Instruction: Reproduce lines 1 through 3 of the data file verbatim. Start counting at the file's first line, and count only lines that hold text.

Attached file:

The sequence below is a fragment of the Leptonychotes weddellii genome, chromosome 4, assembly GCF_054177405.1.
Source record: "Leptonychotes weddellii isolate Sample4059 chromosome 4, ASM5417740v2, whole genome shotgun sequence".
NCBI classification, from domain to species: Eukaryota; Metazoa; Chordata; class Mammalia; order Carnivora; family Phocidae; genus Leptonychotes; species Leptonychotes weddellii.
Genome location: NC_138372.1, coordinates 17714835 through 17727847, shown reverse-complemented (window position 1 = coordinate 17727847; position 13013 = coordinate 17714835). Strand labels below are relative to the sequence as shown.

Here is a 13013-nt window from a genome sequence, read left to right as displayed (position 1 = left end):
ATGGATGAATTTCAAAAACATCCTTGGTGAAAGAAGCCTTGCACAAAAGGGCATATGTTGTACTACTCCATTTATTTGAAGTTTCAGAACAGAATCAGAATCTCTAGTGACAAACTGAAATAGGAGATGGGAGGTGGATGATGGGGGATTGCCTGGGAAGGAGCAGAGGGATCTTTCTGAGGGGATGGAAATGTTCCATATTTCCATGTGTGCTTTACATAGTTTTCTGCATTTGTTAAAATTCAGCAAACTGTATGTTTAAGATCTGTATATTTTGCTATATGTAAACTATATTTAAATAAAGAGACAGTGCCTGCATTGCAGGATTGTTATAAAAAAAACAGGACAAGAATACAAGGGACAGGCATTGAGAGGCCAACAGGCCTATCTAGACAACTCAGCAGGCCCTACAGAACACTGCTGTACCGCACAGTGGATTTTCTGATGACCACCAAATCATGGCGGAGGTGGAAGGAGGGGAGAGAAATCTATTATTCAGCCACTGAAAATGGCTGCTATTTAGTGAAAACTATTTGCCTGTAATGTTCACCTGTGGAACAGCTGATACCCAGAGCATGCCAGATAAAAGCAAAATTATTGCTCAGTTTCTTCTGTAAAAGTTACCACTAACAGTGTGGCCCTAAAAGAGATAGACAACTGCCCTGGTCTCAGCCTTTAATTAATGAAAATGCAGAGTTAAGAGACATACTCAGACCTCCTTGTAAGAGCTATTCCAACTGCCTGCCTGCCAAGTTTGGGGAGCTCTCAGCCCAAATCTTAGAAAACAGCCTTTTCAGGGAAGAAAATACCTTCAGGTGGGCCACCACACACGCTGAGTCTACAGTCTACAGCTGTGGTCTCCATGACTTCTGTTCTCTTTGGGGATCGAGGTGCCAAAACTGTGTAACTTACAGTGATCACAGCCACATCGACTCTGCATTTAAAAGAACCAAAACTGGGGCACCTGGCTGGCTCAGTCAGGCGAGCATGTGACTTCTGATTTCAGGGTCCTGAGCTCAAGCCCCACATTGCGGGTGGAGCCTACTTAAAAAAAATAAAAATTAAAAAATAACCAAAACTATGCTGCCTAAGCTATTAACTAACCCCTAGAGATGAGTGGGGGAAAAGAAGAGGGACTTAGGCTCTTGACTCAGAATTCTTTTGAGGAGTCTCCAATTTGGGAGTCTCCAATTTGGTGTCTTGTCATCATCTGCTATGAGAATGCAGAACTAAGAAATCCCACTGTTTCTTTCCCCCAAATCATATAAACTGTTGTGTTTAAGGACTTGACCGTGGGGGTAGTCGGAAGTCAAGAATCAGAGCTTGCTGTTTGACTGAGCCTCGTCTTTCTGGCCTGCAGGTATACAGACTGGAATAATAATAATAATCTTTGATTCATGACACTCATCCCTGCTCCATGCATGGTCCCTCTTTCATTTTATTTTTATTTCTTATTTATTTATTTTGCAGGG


The sequence below is a fragment of the Leptonychotes weddellii genome, chromosome 4, assembly GCF_054177405.1.
Source record: "Leptonychotes weddellii isolate Sample4059 chromosome 4, ASM5417740v2, whole genome shotgun sequence".
NCBI classification, from domain to species: Eukaryota; Metazoa; Chordata; class Mammalia; order Carnivora; family Phocidae; genus Leptonychotes; species Leptonychotes weddellii.